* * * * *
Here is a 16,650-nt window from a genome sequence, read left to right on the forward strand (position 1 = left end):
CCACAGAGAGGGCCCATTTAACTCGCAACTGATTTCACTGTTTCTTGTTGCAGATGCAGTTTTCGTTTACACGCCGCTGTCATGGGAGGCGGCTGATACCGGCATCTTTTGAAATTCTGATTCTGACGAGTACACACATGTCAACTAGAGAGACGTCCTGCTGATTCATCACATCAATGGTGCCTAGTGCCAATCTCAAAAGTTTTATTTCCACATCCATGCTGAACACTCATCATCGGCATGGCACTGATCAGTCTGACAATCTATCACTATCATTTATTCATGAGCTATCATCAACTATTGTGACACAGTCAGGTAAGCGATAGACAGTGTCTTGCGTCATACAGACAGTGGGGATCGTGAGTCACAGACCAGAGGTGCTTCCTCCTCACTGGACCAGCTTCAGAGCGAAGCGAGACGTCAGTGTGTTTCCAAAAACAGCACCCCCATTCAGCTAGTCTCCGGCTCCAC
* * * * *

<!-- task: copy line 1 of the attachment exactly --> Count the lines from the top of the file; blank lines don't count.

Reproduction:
Here is a 16,650-nt window from a genome sequence, read left to right on the forward strand (position 1 = left end):